This week’s sentencing of popular African American comedian/actor Bill Cosby, and accusations of sexual impropriety against US Supreme Court Justice nominee Brett Kavanaugh ensures the controversy surrounding the “Me Too” movement” remain relevant.
The movement is essentially one against the prevalence of sexual assault and harassment against women, especially at the workplace. Since the movement was initiated in October 2017, several prominent men in various sectors of American life have been accused of sexual harassment and/or abuse and have been removed from lofty positions.
As the movement persists it has implicated men outside the workplace, but the common thread is most of the men were middle age or older men who hold positions of power, are wealthy, and committed the alleged sexual assault or harassment years before.
Listening to a mixed gender televised group discussion a few days ago as the first-year anniversary of the movement approaches, one senses the bitter division among the genders on the matter.
One young man, in particular, fueled the discussion to boiling pitch when he referred to the “Me Too” movement as one in which women were “strategic investors.” According to this young man’s opinion, women who were sexual harassed and didn’t report the act immediately it happened did so deliberately with the objective of publicly accusing the male perpetuator when he either gained a position of prominence or acquired great wealth. “It’s like some women place their unfortunate experience in a life bank then make the conscious decision to withdraw dividend in kind or revenge when the man becomes a prominent figure.”
Similar views by several men
This argument is not peculiar to this young man. Although men have shown unique sensitivity in not publicly commenting on the “Me Too” movement, the rash of accusations and the frequency of prominent men falling from grace, see them expressing similar views in private conversations.
In fact, in the Caribbean American community several women join men in questioning this long delay between when a woman was sexually harassed or abused, and when she made her unfortunate experience public.
Although Bill Cosby has been convicted, there are men and women who still find the accuser’s allegations dubious because they took place years ago. Not a few people have commented that the long-time gap made the accusations seems contrived; a set up even.
Fears by victims of abuse and harassment
On the other hand, some of those who have been victims of sexual abuse/harassment said prior to the advent of the “Me Too” movement, they were reluctant to publicly accuse their abusers for fear of repercussion, or not being believed when they make such allegations. Some, naturally so, feared losing the job they were already in by accusing the men who supervised them, or were executives in the businesses where they worked.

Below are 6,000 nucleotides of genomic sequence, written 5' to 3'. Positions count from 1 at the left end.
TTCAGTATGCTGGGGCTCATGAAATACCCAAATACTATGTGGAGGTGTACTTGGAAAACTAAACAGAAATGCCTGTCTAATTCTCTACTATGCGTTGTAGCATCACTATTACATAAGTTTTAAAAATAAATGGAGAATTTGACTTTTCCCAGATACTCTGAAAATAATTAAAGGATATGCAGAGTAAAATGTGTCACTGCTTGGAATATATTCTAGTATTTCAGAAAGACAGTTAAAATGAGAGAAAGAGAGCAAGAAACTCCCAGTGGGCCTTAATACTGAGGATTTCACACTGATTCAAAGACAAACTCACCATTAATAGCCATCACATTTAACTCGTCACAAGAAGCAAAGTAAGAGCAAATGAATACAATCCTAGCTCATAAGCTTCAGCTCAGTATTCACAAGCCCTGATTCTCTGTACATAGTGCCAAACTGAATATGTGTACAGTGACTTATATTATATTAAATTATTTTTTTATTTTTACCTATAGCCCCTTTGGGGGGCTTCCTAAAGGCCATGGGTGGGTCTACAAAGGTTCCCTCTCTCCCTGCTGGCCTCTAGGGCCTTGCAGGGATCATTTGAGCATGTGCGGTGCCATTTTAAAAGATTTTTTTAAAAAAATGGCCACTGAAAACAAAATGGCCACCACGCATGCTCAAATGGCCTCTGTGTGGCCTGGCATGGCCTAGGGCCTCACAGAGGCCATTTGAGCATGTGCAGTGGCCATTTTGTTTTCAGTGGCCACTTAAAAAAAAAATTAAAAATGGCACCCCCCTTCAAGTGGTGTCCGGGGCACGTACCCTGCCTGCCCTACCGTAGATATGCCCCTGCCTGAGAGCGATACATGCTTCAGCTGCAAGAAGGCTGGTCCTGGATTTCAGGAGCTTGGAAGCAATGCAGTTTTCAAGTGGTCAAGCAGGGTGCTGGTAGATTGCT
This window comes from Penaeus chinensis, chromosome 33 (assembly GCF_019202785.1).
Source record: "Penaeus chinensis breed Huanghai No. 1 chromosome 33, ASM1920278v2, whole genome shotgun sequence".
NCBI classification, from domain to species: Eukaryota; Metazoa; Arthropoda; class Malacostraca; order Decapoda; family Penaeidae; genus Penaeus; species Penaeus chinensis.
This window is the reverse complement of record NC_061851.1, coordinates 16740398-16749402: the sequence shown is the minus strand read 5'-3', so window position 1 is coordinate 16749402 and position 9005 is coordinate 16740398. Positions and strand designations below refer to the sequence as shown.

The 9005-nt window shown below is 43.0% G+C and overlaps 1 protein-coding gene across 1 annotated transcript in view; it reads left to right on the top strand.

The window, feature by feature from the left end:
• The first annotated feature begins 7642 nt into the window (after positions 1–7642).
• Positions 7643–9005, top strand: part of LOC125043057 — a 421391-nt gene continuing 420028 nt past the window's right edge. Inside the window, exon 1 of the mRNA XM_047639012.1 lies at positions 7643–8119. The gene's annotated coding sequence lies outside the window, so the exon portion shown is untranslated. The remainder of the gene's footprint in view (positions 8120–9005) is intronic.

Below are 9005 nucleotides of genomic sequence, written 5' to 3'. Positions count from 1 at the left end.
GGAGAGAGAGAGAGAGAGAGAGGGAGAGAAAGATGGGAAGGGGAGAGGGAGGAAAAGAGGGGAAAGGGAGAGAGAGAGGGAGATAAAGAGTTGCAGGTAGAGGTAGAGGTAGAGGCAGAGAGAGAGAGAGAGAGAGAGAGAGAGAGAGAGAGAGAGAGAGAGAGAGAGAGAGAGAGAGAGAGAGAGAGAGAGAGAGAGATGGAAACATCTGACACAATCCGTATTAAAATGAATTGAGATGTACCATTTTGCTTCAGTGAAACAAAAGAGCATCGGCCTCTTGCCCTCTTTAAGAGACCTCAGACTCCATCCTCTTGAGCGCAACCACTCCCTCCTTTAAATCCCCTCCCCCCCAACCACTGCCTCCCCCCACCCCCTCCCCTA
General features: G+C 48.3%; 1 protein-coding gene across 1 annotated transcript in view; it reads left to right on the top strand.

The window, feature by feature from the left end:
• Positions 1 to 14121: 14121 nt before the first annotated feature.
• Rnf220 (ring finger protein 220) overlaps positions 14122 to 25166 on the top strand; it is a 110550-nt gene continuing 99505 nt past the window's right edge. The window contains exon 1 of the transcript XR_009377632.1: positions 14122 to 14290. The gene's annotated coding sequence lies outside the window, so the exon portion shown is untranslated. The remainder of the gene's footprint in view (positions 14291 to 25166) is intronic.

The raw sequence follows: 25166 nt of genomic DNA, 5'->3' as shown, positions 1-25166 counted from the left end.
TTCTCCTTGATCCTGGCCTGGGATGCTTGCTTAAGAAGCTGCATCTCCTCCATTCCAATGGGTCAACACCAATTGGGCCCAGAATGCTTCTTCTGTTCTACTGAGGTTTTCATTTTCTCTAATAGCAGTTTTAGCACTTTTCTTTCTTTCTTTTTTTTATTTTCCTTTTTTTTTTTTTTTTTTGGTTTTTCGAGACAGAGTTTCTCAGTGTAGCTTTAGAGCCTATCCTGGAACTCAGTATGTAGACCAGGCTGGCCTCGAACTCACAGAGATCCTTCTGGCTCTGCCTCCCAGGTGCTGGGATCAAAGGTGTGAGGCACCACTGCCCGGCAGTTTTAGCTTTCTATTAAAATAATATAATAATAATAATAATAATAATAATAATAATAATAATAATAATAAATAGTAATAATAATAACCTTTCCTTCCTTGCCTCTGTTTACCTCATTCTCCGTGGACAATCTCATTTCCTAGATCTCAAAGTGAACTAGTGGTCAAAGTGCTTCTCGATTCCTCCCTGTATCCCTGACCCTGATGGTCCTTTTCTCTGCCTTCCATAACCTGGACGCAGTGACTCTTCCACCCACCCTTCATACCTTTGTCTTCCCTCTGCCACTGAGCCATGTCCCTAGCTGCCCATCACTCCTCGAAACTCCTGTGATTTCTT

To make matters worse the “Me Too” movement is surrounded by sad double standards. In recent weeks it has been seen where men accused of sexual impropriety has supporters if he is a strong, or potentially strong asset to a business or pollical organization. Also, people who are quick to condemn the average joe who sexually assaulted a woman is willing to give a reprieve to the “Mr. Big” who committed the same act.
It’s seen while some people who condemn sexual abuse and harassment in general, and quite outspoken about these abuses, are ready to give a pass on similar abuse committed when the man was in his youth. if a woman is forced into a sexual act, or harassed sexually yesterday or 30-years ago the act is still wrong. If the act was committed by a poor unemployed man, or a rich, prominent businessman or politician, the act is still wrong.
Movement began too late
Regrettably, the “Me Too” movement, in which women are now more courageous and willing to publicly accuse their abusers, started too late, making it difficult to accept. Also, regrettably, at times the movement is made to seem too much of a fad when publicized at high profile public events and when the media revel in accuser and accused to enhance their ratings.
Accusations must not be made glibly
The movement cannot be one in which men are glibly accused of sexual improprieties without empirical evidence given, or after long time has elapsed making the accusations seem dubious. These accusations, although they can never be condoned, once made, whether true or false, damages a man’s character. Even if the accusation is false the man risks being forever tainted.
Men must stop behaving badly with women, but it’s important that women making allegations of sexual harassment do not seem, as the young man in the group discussion said, as if they are being “strategic investors.”